COLUMBUS, OH - It's spring fishing season and anglers can enjoy some of the best saugeye fishing of the year during the next few months, according to the Ohio Department of Natural Resources (ODNR) Division of Wildlife.
Saugeye qualifying for the "Fish Ohio" program (meaning they are 21 inches and larger) often are caught in April, May and June. The "Fish Ohio" program recognizes anglers for noteworthy catches of 19 fish species, including saugeye.
"Some of the biggest saugeye of the year are caught along rocky shorelines after dark during the early spring," said Ray Petering, inland fisheries program administrator for the division and an avid saugeye angler. "On average they weigh one to three pounds and are 12- to 18-inches long. Some older fish are much larger." Quality saugeye fishing can be found at
- Indian Lake in Logan County,
- Buckeye Lake in Licking, Fairfield, and Perry counties,
- Scioto River below low-head dams,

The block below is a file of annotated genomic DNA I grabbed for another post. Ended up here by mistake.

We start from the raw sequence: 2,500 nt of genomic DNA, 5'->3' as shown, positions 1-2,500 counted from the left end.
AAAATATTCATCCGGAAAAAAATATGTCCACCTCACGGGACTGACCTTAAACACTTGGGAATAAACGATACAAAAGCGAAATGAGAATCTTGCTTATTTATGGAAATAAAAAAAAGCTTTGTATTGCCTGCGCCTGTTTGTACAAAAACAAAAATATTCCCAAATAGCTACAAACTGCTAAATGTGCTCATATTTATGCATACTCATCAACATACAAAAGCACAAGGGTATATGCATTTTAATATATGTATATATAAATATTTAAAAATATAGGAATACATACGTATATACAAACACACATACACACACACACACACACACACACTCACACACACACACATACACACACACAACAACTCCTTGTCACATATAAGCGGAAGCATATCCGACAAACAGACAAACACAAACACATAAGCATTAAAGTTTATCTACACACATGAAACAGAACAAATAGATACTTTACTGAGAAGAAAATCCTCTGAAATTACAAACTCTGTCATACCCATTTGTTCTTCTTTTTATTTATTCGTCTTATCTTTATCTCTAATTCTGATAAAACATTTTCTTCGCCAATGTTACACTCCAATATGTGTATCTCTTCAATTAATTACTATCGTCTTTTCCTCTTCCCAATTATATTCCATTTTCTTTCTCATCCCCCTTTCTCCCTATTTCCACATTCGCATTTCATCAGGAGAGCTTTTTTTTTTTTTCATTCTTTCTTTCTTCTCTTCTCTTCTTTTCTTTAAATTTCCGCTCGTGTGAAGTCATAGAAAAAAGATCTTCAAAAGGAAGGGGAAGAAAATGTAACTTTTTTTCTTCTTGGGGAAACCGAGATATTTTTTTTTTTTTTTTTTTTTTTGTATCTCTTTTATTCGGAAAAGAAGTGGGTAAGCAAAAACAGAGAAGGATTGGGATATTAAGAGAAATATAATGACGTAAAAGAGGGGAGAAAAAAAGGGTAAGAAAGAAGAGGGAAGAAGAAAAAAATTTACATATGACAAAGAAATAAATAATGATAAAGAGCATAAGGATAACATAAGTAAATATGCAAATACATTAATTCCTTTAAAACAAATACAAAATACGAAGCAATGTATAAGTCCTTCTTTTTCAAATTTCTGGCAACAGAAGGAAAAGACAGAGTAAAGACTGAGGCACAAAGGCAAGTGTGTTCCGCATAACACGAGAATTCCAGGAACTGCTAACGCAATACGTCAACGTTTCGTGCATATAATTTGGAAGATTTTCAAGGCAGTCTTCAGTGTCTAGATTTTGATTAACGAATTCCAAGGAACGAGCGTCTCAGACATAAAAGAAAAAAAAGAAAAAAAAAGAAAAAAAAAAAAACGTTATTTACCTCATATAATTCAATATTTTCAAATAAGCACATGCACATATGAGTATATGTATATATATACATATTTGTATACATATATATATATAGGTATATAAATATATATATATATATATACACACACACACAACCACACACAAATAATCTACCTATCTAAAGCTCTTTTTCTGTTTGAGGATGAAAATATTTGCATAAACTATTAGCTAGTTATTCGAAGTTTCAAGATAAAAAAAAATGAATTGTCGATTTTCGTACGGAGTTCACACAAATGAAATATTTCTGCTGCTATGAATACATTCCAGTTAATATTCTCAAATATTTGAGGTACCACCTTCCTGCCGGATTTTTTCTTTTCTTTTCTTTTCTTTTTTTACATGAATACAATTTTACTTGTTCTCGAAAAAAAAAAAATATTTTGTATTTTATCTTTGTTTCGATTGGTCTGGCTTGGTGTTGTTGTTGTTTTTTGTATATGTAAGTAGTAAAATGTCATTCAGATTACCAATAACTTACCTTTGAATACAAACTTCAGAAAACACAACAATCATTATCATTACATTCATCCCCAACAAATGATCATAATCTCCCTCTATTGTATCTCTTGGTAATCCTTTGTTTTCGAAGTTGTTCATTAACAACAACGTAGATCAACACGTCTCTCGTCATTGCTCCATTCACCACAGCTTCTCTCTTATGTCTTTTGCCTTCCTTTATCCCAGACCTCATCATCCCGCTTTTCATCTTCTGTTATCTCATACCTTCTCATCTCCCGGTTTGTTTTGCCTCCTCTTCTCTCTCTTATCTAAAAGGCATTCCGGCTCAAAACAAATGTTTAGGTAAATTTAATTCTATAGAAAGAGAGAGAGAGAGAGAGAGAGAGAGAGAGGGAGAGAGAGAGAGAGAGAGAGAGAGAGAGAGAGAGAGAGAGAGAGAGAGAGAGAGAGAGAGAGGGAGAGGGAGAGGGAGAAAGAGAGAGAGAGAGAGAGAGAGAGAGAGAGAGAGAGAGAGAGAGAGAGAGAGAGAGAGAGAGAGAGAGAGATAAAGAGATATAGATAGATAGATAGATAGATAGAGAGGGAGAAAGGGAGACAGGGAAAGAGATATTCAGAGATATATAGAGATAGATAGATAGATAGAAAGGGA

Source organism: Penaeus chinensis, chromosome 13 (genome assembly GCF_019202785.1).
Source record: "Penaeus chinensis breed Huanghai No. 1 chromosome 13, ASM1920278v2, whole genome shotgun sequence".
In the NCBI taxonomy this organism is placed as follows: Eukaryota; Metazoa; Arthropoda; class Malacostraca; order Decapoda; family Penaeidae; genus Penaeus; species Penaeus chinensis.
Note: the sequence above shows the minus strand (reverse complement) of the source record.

- Piedmont Lake in Belmont County,
- Atwood Lake in Carroll and Tuscarawas counties,
- Alum Creek Lake in Delaware County,
- Hoover Reservoir and Griggs and O'Shaughnessy tailwaters in Franklin and Delaware counties,
- Pleasant Hill Reservoir in Ashland and Richland counties,
- Clendening Lake in Harrison County,
- Caesar Creek Reservoir in Warren and Clinton counties, and
- Rocky Fork Lake in Highland County.
Saugeye are hybrids, produced from crossing a female walleye and a male sauger. Saugeye are reared at the Division of Wildlife's fish hatcheries in Hebron, Senecaville and St. Marys. Five million to 10 million saugeye are produced annually and released into more than 50 inland waterways across the state.
Anglers using lead-head jigs tipped with a minnow or night crawler have the most success catching the bottom-dwelling fish. Because saugeye are sensitive to light, anglers should focus on fishing in the early morning, during the evening hours and on overcast days. The daily bag limit for saugeyes varies by location. Consult the 2004-2005 Ohio Fishing Regulations before heading out to your favorite lake or stream.
For more information on fishing opportunities in Ohio, refer to the Division of Wildlife's web page at ohiodnr.com.